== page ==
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DHS Warns Of Heightened Threats From Violent Domestic Extremists


The Department of Homeland Security says the country faces a heightened risk of attack by domestic extremists in the coming months. Such warnings have been rare in recent years, but DHS says the recent attack on the U.S. Capitol may have emboldened radicals across the U.S. For more, we're joined by NPR national security correspondent Greg Myre. Hi, Greg.


MCCAMMON: So is the Department of Homeland Security citing a specific threat here?

MYRE: No, they aren't. This bulletin doesn't name any individual or any group or any specific threat. It's a very generalized warning. It's clearly referring to the far right, though it doesn't mention anybody by name. And there is this sense that there's an elevated threat for the next few months. It talks about domestic extremists who may be fueled by what they say is false narratives related to the election last November, the January 6 assault on the Capitol and even last week's presidential transition.

MCCAMMON: And people may remember Homeland Security was known for its warnings in the past, those color-coded warnings about jihadist groups like al-Qaida, for instance. But is this new, to warn about domestic far-right groups?

MYRE: Yes, it really is. DHS was created after the 9/11 attacks almost 20 years ago. And those color-coded warnings were around for nearly a decade. They were often mocked. It was hard to understand. Is this an imminent threat? Should you avoid airports? And they faded away. And we don't see a lot of these warnings anymore, but it really is unique and new here to see the government issuing a warning about the far right. President Biden clearly believes that his predecessor, President Trump, didn't deal with this and played it down despite mounting evidence. There was no strong public warning leading up to the January 6 events. And Biden clearly wants to get ahead of this. His Homeland Security nominee for secretary of that department, Alejandro Mayorkas, hasn't been confirmed yet. But the Biden administration has already asked for DHS and FBI to have an intelligence assessment about this threat. And now we see this warning issued by DHS.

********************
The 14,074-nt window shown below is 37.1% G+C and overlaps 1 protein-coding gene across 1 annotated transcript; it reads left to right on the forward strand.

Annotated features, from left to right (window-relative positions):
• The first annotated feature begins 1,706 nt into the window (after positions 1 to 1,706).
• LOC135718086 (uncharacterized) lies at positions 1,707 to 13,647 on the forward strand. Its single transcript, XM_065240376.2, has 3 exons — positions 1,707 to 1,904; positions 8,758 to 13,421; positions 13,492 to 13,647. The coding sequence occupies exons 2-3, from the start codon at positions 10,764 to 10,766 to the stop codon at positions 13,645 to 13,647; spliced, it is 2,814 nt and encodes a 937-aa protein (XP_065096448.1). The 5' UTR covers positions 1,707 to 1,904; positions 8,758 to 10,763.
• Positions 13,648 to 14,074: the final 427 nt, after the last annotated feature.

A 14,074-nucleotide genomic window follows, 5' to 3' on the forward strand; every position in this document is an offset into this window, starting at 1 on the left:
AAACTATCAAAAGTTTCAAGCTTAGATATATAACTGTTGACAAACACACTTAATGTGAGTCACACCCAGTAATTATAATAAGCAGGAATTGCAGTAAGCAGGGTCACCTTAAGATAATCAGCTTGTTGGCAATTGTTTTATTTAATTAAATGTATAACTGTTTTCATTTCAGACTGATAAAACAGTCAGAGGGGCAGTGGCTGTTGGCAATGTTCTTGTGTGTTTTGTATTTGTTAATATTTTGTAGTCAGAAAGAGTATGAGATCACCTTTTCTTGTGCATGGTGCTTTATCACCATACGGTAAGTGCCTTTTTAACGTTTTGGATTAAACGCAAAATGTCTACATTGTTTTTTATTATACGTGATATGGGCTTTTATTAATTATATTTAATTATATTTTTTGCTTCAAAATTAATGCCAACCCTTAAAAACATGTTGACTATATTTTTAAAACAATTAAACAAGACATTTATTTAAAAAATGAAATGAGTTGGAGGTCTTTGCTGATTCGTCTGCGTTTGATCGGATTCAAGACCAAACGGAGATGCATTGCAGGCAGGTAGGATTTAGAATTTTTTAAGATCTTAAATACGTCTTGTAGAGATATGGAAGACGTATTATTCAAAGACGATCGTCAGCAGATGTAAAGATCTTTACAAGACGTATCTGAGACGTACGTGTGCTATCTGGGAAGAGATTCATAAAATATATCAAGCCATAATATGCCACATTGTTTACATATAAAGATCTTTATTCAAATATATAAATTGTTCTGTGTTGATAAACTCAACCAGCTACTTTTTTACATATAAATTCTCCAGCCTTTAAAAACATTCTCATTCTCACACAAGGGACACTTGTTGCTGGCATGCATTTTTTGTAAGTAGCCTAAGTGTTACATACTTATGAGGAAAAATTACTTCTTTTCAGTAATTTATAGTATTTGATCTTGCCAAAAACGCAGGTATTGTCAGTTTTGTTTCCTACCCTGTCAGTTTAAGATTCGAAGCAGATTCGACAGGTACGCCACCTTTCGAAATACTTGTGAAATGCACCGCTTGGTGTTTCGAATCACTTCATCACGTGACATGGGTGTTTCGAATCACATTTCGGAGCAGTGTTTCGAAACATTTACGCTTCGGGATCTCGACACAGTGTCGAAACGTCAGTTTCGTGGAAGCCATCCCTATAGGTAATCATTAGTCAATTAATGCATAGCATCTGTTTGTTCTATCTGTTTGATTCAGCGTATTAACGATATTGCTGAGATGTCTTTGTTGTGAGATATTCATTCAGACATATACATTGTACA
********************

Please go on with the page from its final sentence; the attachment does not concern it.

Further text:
MCCAMMON: OK, so what do we know about what we should make of this warning? What should the general public think?

MYRE: So I spoke about this with Daniel Byman. He's a Georgetown University professor who studies terrorism. And he says the Biden administration is sending a message to several groups. It's telling law enforcement this is going to be a priority. It's telling far-right groups they're going to be under scrutiny. But he says it's also important to see this as a message to the public.

DANIEL BYMAN: It's a warning to the broader public. It's trying to say that this is a genuine threat on par with other forms of terrorism and is trying to say the new administration is going to emphasize not only jihadist terrorism like groups like ISIS, but it's going to focus on a much wider range of domestic threats.

MCCAMMON: There have been a growing number of arrests, Greg, since the January 6 violence at the Capitol. How is the far right responding?

MYRE: Well, on social media, we see that there is a lot of talk that they know they're being watched. It may be a good time to be cautious and stay under the radar. There have been about 150 arrests related to the January 6 events, and hundreds more cases are under investigation. Now, we still have several thousand National Guard forces in the D.C. area. They're expected to stay here through the Trump impeachment trial next month and maybe well into March just to make sure the atmosphere stays calm. Biden really appears to be laying down a marker and declaring that this issue is going to be a priority throughout his entire tenure.

MCCAMMON: That's NPR's Greg Myre. Greg, thanks so much for talking with us.

MYRE: My pleasure, Sarah. Transcript provided by NPR, Copyright NPR.

Greg Myre is a national security correspondent with a focus on the intelligence community, a position that follows his many years as a foreign correspondent covering conflicts around the globe.